Cristina*, who is in her early 30s, was trafficked to the UK from her home in Romania by an old acquaintance who pretended to be her friend. He promised her a decent job and a better way of life. But when she arrived, she was made to live in appalling accommodation and exploited for sex and criminal activities, including selling drugs.
When she refused, Cristina was drugged, physically and sexually abused and held inside a property for several months.
She was able to escape, but, with nowhere to turn, she ended up living on the streets. As a result of the trauma she had experienced, she was also experiencing mental health problems. In January 2021, she reached out to Hope for Justice and one of our outreach workers quickly identified her as a potential victim of human trafficking.
Cristina told us that she had already reported her exploitation to the police and contacted another organisation for help, but had not received the right support.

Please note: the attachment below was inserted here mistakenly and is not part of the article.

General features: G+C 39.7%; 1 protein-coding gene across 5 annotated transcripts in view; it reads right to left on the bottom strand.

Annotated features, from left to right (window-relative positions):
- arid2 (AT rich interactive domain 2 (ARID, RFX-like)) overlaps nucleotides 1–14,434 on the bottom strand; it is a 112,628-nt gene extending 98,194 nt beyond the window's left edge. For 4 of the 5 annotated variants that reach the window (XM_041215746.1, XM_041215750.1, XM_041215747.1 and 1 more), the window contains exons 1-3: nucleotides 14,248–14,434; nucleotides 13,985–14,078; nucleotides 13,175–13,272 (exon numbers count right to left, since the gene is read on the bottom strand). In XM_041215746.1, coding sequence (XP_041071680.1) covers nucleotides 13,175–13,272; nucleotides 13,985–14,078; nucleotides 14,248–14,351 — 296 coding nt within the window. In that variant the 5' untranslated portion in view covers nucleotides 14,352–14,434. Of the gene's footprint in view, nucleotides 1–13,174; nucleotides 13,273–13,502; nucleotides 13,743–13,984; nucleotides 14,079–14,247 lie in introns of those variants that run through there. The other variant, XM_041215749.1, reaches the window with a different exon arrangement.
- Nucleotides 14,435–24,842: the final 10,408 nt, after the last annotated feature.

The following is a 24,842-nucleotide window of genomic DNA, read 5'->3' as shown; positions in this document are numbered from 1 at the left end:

Unfortunately, when we looked into this, we found that that organisation had not spoken to a first responder in order to have Cristina referred into the National Referral Mechanism, the UK’s formal framework for identifying survivors of modern slavery. So, Cristina remained homeless, vulnerable to re-trafficking and re-traumatised by the process.
We were able to intervene and within two days, Cristina was living in safe accommodation. We also helped her be referred into the NRM, and soon after she received a positive ‘reasonable grounds’ decision, entitling her to access to support, including accommodation, financial support and counselling.
Cristina told us: “I am very happy in the safe house and am so thankful to have finally received the support I so needed. I am very grateful to Hope for Justice for the continuous support that I have received from you throughout the whole process.”
*Name changed to protect survivor’s identity